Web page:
Korby's Connections: When the walleye came back
June 24, 2022
From writing golf stories for the fabulous award-winning Pine Knot newspaper and with my 50-plus years as a member of Cloquet Country Club, most readers likely associate me as a golf advocate and not an angler. It’s hard, but I try to do both. And I can’t let Pine Knot outdoors writer Bret Baker have all the fun.
This is a story about fishing. My parents had a cabin on Eagle Lake in Cromwell when I was a little kid, so I had exposure to fishing as a youth. I won a True Temper fishing reel and pole in a Cloquet Co-op Credit Union’s annual meeting raffle in the 1960s at the CHS gymnasium, and used it for many years. My dad, sister and I went stillwater fishing, anchored at Eagle Lake with bobbers and minnows in front of the infamous rock pile on the north shore. We’d catch fish, maybe a couple of small northerns and some “good-eating size” walleyes.
When I was in college in the 1970s, I bought my uncle Ed Klemovich’s boat, motor and trailer. It was a 14-foot Starcraft aluminum boat with a 7 1/2 horse Mercury outboard motor. It had been used so little, it was basically brand-new. My parents had sold the Eagle Lake cabin long ago, but my buddies and I would go to Split Hand, Pelican, Grand, Bob, Moose, Big, Chub, and other regional lakes. Nothing spectacular, but we usually had laughs and caught fish.
A recent article in the Minneapolis paper announcing $113 million more for cleanup of the St. Louis River reminded me of the fish story that I’m now going to share.
When I was a kid in Scanlon, hardly anybody went swimming or ate fish from the nearby St. Louis River. It was too polluted. Then, in 1978, the Western Lake Superior Sanitary District opened in West Duluth and brought back much-needed vitality and health — namely oxygen — to the river. Manufacturing facilities along the river, including Northwest Paper/Potlatch in Cloquet, spent millions treating and changing their emissions and improving river water quality. Shortly after that, the fish began returning to the river and replenishing themselves in large numbers.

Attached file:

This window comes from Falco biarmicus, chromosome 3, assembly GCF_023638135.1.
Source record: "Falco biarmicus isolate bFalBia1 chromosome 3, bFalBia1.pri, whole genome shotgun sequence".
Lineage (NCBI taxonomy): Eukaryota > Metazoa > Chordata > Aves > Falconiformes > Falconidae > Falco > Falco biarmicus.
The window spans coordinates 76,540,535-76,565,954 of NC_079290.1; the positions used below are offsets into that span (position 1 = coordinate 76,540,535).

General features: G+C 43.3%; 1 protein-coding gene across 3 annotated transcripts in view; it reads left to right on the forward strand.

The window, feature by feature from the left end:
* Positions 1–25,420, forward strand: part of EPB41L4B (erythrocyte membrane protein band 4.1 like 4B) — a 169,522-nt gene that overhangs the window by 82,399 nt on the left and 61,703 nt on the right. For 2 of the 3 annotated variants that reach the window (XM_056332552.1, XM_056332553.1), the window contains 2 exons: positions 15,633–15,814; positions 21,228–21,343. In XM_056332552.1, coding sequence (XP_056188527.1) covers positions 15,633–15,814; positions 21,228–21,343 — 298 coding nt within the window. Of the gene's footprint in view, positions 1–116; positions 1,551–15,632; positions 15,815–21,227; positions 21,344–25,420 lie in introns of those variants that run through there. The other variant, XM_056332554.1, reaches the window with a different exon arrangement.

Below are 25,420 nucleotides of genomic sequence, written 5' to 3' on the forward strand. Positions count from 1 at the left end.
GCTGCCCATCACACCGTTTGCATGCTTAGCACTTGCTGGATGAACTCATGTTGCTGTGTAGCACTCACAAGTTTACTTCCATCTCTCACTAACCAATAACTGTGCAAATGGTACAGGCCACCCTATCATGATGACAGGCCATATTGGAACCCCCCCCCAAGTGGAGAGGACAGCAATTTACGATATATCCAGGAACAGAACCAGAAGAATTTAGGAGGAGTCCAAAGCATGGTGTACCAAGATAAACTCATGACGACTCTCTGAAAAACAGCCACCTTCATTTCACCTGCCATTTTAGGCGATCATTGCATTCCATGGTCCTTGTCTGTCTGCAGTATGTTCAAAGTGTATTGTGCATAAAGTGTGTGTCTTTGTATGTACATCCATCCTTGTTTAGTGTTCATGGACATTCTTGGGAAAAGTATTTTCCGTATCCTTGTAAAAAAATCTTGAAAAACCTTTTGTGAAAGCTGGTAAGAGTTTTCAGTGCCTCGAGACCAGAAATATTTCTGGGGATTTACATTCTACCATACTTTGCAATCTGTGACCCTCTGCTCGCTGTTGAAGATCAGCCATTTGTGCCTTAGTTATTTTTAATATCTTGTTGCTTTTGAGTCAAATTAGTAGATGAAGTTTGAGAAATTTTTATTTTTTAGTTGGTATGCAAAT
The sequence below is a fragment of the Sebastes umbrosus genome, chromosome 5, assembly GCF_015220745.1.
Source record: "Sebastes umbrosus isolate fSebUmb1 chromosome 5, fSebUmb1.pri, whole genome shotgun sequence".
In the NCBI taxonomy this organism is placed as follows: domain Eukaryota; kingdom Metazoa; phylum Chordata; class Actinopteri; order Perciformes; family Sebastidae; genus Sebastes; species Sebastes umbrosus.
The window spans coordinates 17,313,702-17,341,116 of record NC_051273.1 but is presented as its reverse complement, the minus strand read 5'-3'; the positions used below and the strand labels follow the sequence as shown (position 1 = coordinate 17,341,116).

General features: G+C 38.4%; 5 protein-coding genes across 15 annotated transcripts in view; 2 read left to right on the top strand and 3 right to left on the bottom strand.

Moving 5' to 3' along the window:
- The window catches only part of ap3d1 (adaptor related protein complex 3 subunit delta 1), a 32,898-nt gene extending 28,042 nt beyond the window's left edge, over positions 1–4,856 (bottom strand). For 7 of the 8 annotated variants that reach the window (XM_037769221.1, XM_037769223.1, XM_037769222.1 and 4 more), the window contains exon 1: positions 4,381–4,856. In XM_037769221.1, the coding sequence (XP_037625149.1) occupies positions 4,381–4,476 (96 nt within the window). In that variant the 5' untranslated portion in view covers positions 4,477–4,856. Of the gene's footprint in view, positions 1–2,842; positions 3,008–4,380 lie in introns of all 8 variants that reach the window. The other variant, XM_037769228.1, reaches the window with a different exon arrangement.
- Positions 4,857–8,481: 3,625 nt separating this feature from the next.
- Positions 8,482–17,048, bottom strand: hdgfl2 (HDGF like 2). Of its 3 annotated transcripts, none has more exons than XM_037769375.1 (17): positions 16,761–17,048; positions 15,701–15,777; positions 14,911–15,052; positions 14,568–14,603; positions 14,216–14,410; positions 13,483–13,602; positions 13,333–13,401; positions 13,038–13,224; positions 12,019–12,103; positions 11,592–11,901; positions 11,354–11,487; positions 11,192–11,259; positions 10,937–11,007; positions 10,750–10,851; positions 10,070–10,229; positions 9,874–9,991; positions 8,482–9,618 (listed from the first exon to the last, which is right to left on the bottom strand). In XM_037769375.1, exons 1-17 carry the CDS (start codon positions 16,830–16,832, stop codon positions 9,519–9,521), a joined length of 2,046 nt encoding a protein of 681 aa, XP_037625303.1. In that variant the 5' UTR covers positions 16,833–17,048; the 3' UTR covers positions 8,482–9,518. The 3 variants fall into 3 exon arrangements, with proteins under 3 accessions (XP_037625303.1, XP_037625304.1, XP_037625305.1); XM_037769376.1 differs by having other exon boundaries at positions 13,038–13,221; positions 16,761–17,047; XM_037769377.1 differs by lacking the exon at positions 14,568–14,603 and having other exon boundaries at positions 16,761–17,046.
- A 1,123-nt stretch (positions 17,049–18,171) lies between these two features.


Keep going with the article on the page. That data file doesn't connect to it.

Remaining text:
Back then, I was working in human resources and labor relations at the American Hoist and Derrick manufacturing plant on the Duluth waterfront by the Port Authority.
My boss, Jay Henningsgard, loved fishing. One day he said, “Hey, Steve, you have a boat don’t you? Let’s plan on you bringing it to the plant some nice summer day and we’ll try fishing after work on the St. Louis River, OK?” Sounded like a good deal, so we initiated our plans. Henningsgard lived in Duluth and had been talking to fishing scholars on where best to catch these trophy walleyes.
Jay tied his own leaders in his basement. He used smaller hooks than I was normally choosing, and had chartreuse and other unfamiliar, new colors for spinners. The leader lines were about 3 feet long and had tiny beads by the moving spinners. Jay declared, “The fish won’t have a chance.” On the chosen date, he declared we’d get leeches, other bait and cold beer on the way to off-ramping the boat on the St. Louis River Boy Scout Landing on Commonwealth Avenue near Morgan Park.